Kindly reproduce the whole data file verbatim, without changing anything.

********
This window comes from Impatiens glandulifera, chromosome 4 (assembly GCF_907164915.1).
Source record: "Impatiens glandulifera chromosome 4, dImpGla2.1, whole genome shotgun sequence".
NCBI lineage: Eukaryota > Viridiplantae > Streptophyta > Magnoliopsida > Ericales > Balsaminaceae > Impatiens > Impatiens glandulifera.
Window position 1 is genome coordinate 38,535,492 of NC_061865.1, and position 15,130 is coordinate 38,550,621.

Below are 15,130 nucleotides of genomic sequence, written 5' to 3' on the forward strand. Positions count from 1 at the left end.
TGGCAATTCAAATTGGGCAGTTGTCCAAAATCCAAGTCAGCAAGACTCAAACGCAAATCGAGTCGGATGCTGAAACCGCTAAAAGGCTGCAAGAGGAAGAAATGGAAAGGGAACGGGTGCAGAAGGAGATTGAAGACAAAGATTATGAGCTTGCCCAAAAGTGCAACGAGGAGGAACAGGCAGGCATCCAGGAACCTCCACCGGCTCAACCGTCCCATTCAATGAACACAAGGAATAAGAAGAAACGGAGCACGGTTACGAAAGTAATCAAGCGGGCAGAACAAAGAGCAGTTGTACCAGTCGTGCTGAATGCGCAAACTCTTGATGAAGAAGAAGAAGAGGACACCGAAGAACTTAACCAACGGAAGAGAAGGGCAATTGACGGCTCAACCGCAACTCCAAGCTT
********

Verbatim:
This window comes from Impatiens glandulifera, chromosome 4 (assembly GCF_907164915.1).
Source record: "Impatiens glandulifera chromosome 4, dImpGla2.1, whole genome shotgun sequence".
NCBI lineage: Eukaryota > Viridiplantae > Streptophyta > Magnoliopsida > Ericales > Balsaminaceae > Impatiens > Impatiens glandulifera.
Window position 1 is genome coordinate 38,535,492 of NC_061865.1, and position 15,130 is coordinate 38,550,621.

Below are 15,130 nucleotides of genomic sequence, written 5' to 3' on the forward strand. Positions count from 1 at the left end.
TGGCAATTCAAATTGGGCAGTTGTCCAAAATCCAAGTCAGCAAGACTCAAACGCAAATCGAGTCGGATGCTGAAACCGCTAAAAGGCTGCAAGAGGAAGAAATGGAAAGGGAACGGGTGCAGAAGGAGATTGAAGACAAAGATTATGAGCTTGCCCAAAAGTGCAACGAGGAGGAACAGGCAGGCATCCAGGAACCTCCACCGGCTCAACCGTCCCATTCAATGAACACAAGGAATAAGAAGAAACGGAGCACGGTTACGAAAGTAATCAAGCGGGCAGAACAAAGAGCAGTTGTACCAGTCGTGCTGAATGCGCAAACTCTTGATGAAGAAGAAGAAGAGGACACCGAAGAACTTAACCAACGGAAGAGAAGGGCAATTGACGGCTCAACCGCAACTCCAAGCTT